- Historic Sites
“There Isn’t Any Such Thing As The Past”
DAVID McCULLOUGH tells why he thinks history is the most challenging, exhilarating, and immediate of subjects
February/March 1999 | Volume 50, Issue 1
“I think people are the most interesting subject of all, and I am thoroughly interested in those people who went before us,”
David McCullough happily asserts. Although he is one of the most distinguished historians working today, he received no formal training in the discipline; he considers himself primarily a writer and a storyteller, and that storytelling has won him numerous awards, among them a Pulitzer Prize for his most recent book, the universally acclaimed Truman, two Parkman Prizes, awarded by the Society of American Historians, and National Book Awards for The Path Between the Seas, his epic chronicle of the creation of the Panama Canal, and Mornings on Horseback, his biography of the young Theodore Roosevelt—all of which were bestsellers. His far-ranging interests have also led him to publish books about the Johnstown flood and the Brooklyn Bridge and essays on historic figures past and present. He is now at work on a volume about the intertwining lives of John and Abigail Adams and Thomas Jefferson. Millions of television viewers know him as the host of "The American Experience" and as the narrator of numerous PBS documentaries, including The Civil War.
McCullough is one of five historians who discuss crucial moments in America’s past on a new television program, American Heritage Presents Great Minds of History, currently airing on the History Channel (the other four are Stephen E. Ambrose, James M. McPherson, Richard White, and Gordon S. Wood). This interview is taken from an hour of that program in which McCullough talks about America’s industrial age as well as about his approach to history. The interviewer is the veteran television journalist Roger Mudd, who has been national-affairs correspondent for CBS, co-anchor of NBC’s Nightly News , and an essayist and correspondent for The MacNeil/Lehrer NewsHour and is now the host of the History Channel. The five interviews will be published in book form by John Wiley and Sons in March.
“The bridge was the beginning of heroic New York.… there was every reason to believe they weren’t going to succeed.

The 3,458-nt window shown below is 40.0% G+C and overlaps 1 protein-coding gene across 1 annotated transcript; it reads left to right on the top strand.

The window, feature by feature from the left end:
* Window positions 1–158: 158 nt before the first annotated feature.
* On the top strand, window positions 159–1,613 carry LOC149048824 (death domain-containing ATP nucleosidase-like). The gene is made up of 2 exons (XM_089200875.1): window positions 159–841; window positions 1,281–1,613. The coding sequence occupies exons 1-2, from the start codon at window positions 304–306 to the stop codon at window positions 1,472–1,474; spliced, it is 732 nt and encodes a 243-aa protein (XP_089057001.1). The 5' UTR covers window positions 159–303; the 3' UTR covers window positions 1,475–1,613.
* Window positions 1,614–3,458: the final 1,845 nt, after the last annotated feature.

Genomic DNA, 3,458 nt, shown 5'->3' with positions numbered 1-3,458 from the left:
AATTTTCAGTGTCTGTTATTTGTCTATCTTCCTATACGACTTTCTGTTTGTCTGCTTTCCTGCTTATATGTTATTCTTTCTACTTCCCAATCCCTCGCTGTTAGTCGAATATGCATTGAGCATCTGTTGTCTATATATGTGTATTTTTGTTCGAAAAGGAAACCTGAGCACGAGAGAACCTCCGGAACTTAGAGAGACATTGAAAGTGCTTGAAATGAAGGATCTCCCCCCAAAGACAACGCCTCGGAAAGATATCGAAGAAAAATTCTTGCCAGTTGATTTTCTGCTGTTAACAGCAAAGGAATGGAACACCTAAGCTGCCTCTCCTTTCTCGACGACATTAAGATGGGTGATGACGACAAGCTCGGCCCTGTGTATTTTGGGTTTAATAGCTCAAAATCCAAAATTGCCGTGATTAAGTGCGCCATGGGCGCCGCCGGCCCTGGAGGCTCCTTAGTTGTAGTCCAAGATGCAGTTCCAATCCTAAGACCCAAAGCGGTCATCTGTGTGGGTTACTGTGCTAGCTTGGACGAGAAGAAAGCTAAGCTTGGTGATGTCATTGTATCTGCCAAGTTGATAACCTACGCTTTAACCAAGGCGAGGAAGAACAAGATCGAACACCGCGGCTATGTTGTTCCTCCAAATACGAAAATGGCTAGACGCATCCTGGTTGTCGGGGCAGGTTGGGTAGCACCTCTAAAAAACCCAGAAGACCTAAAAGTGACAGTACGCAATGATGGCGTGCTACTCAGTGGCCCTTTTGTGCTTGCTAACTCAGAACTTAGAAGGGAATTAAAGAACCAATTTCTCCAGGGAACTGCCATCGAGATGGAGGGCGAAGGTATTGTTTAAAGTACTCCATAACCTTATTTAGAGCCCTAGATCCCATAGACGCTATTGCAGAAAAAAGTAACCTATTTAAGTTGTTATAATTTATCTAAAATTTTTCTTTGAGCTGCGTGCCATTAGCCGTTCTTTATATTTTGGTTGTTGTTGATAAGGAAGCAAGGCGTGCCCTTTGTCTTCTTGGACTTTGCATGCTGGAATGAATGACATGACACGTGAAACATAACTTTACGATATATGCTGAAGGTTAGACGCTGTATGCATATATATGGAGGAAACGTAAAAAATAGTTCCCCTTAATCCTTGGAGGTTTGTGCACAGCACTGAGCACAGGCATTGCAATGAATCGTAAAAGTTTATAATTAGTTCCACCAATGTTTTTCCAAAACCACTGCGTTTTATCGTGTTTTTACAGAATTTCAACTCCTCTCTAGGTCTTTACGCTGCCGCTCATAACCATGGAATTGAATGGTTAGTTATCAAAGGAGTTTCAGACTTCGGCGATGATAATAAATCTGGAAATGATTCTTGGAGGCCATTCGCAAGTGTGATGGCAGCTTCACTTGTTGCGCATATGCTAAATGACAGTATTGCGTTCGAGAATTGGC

Reading what you have written, I’m struck by your exuberance. You have so much optimism that I wonder whether that might have affected your choice of subjects.
I don’t think that one can see the light in life without the shadow. And there’s great shadow in the story of the past. I hope I have been not just aware of all that but that I have recorded it. I am, however, particularly drawn to those stories, those events, those lives, wherein the human spirit is victorious in the end.
Of course, I draw great pleasure from history. It’s all well and good to say that we should know history because it makes us better citizens, and it does. And that there are great lessons in history, and there are. But history is also a source of immense pleasure in the way that music and art and the theater can be sources of great pleasure. We shouldn’t deny ourselves that pleasure, and we shouldn’t deny coming generations that pleasure.
Do you ever wish you had lived in, say, the last quarter of the nineteenth century?
I’d like to go there for a couple of days, certainly.
Just a couple of days?
Yes. I think we’re living right now in one of the most interesting of all times. If living back then meant that I couldn’t live now, I would definitely stay here.
I would hate to have to face the kind of dentistry they had then. And I probably wouldn’t have had a chance to see as much of the world as I have been able to do. It would have been very much harder to make a living then. But yes, I’d certainly like to go there for a time. I feel that one can be provincial in time, as much as one can be provincial in a geographic way. And why cut ourselves off from that larger experience of all those who went before us? I can’t imagine anybody who wouldn’t want to be a time traveler at least part of his life. There’s so much to learn.
History is mostly, it seems to me, a lesson in proportions. You think times are tough? You think you are beset by adverse luck? Others have had it worse. Others have gone through worse. Others have triumphed over many more difficult obstacles. We think we’re superior because we live in this miraculous twentieth century. I don’t think anybody can feel superior standing in front of some of the great works of Botticelli, let’s say, in the Uffizi Gallery in Florence, or standing in front of the Golden Gate Bridge, one of the most magnificent creations of human ingenuity and imagination that I know of.
You once said that your style, your technique, was having one subject sort of lead you to another.
Your first book was on the Johnstown flood. How did you get from the Johnstown flood to the Brooklyn Bridge?